By Steve Allender, CRPC®
Are you approaching retirement but worried you aren’t meeting your savings goals? If so, you’re not alone. Over the course of their careers, many nurses find themselves balancing student loan repayment with saving for the future, often sacrificing retirement savings to pay the student loan bills that arrive in the mailbox (or inbox) every month.
Because student loans can be so burdensome, nurses in their late 40s and 50s may find themselves scrambling to save for a retirement that is suddenly a mere 15, 10, or 5 years away. And because nursing is a taxing profession, you certainly don’t want to have to work forever.
The good news is, it’s never too late to start saving for retirement. Catching up for retirement requires strategic planning and may entail some sacrifices to your current lifestyle, but the steps you take now may ultimately result in more security for your future. To get started on your catch-up strategy, here are 3 things you can do to save more without having to work longer.
Lower Your Current Expenses
You might find yourself needing to generate more income to save more for retirement. But we don’t blame you if you don’t have the energy to work consistent overtime shifts for the next few years. Instead, you can stretch your current income by lowering your monthly expenses.
Lowering your expenses doesn’t have to be painful. With a comprehensive budget, you may find easy categories to cut back on, such as subscriptions to magazines or streaming services you hardly use. You can also cut back slowly on other categories—such as dining out or clothing purchases—without nixing the category altogether. (You’ll be surprised at how much you can save over time by making small changes to your spending habits.)
If you have the capacity to cut large expenses, you can fast-track your retirement savings even more. For example, if you currently live in a large house with your family, consider downsizing to a smaller property in the next few years as your children move out. Or if you live and work near RTD light rail or bus stations, you could use public transit to save on monthly fuel costs.
Increase Contributions To Tax-Deferred Retirement Accounts
Once you’ve identified how to save more money, it’s important to contribute as much as you can to your tax-deferred retirement accounts, especially if you have an employer-sponsored retirement plan that offers matching contributions. At the very least, you should contribute the amount needed to receive the maximum employer match.
From there, increase your contributions as much as you can. Tax-deferred retirement accounts allow you to save more of your earnings while also decreasing your taxable income, which lowers your tax burden. If you’re struggling to boost your contributions immediately, gradually increase your contributions by 3% to 5% per year, or at whatever percentage you can manage.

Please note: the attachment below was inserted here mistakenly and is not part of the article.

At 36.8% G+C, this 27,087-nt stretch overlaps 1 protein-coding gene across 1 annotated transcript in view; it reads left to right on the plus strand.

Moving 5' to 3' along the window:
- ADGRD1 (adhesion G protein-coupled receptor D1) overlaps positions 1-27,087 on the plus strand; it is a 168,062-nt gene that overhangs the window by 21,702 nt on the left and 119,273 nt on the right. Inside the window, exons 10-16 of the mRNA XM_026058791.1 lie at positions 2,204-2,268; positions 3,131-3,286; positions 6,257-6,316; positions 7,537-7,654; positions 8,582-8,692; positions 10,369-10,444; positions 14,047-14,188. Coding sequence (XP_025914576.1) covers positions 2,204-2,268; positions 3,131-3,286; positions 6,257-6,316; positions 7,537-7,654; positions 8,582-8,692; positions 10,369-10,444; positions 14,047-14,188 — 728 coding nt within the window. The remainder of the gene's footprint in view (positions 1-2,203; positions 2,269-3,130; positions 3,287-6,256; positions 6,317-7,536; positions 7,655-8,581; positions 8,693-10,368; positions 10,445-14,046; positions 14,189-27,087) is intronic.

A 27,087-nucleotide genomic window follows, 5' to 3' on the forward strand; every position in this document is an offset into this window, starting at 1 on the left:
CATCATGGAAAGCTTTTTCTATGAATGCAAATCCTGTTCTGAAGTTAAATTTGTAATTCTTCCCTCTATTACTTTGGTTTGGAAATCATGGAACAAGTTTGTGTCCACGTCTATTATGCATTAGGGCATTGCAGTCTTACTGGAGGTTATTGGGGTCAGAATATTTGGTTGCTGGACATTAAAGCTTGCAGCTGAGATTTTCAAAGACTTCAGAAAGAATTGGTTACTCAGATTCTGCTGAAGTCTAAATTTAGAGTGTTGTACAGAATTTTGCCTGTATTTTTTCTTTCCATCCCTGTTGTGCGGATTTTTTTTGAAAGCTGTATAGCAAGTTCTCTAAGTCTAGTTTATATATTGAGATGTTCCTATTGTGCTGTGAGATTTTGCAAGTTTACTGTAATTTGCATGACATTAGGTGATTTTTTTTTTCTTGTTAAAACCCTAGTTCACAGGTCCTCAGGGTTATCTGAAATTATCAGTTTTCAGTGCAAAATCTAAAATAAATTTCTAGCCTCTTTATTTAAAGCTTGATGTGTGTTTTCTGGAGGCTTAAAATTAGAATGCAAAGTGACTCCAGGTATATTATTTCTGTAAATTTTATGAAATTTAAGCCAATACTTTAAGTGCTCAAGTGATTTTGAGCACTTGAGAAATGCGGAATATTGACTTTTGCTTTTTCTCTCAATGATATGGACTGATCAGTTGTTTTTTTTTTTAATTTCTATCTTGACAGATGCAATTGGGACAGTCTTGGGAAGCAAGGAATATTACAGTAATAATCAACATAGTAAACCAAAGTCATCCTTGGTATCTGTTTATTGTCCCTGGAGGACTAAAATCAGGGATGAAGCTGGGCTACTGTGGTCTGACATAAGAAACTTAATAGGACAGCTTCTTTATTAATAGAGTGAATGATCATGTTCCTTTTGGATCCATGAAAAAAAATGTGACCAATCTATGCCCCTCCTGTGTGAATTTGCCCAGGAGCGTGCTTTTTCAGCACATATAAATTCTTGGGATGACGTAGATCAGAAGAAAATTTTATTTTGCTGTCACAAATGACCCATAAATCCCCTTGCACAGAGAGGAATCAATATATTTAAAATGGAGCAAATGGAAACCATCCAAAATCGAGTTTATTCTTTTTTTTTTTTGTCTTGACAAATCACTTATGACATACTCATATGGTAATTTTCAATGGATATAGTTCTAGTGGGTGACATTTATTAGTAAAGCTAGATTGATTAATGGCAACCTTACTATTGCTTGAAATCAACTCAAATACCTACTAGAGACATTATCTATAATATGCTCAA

Contribute To A Roth IRA
Besides contributing to your employer-sponsored retirement account, you may also want to contribute to a Roth IRA. Roth contributions are made with after-tax income, but you won’t have to pay taxes on the money you withdraw during retirement.
Finding a balance between contributing to your employer-sponsored account and a Roth IRA can help lower your tax burden in retirement. If you’re under 50, you can contribute up to $6,000 to your Roth IRA in 2021. (1) If you’re over 50, you can contribute an additional $1,000 catch-up contribution. These limits may increase in the future.
Partner With Professionals Who Can Help
Catching up for retirement can feel overwhelming and scary. And the truth is, you may need more in-depth strategies to make the most of your remaining catch-up years. If you need help developing a plan for a more secure financial future, consider partnering with professional financial planners who know the challenges you face.
Nurses give a lot of themselves to take care of others. At Acute WealthCare, LLC, we want to make sure you’re taken care of as well. To see how we can help you develop a customized plan for your future, schedule a 15-minute introductory phone call to get started.
About SteveSteve Allender is a Partner and Wealth Advisor at Acute WealthCare, an independent, fee-based comprehensive financial management firm. Steve is a Chartered Retirement Planning Counselor (CRPC®) who spends his days helping women in the healthcare professions build a secure financial future through investment management and financial planning. Steve loves building long-term relationships with his clients and helping them carry their financial burden so they can focus on what they love and how they want to spend their time. While Steve has officially been in the financial industry for over 20 years, he became hooked on learning about finances as a child when his parents taught him the basics of saving, spending, and giving. Steve enjoys all the outdoor activities living in Colorado provides, and you can often find him backpacking, snowshoeing, rafting, mountain biking, fishing, and exploring old mining communities. His claim to fame is that he is a Colorado Trail thru-hike completer, covering 486 miles of the most beautiful country on earth. Steve also enjoys a good book about Lincoln and the Civil War, and is committed to his community, mentoring through Save Our Youth and helping the elderly and single moms with household maintenance through the Minute Man Ministry. Learn more about Steve by connecting with him on LinkedIn. You can also register for his latest webinar on What We Do & How We Help.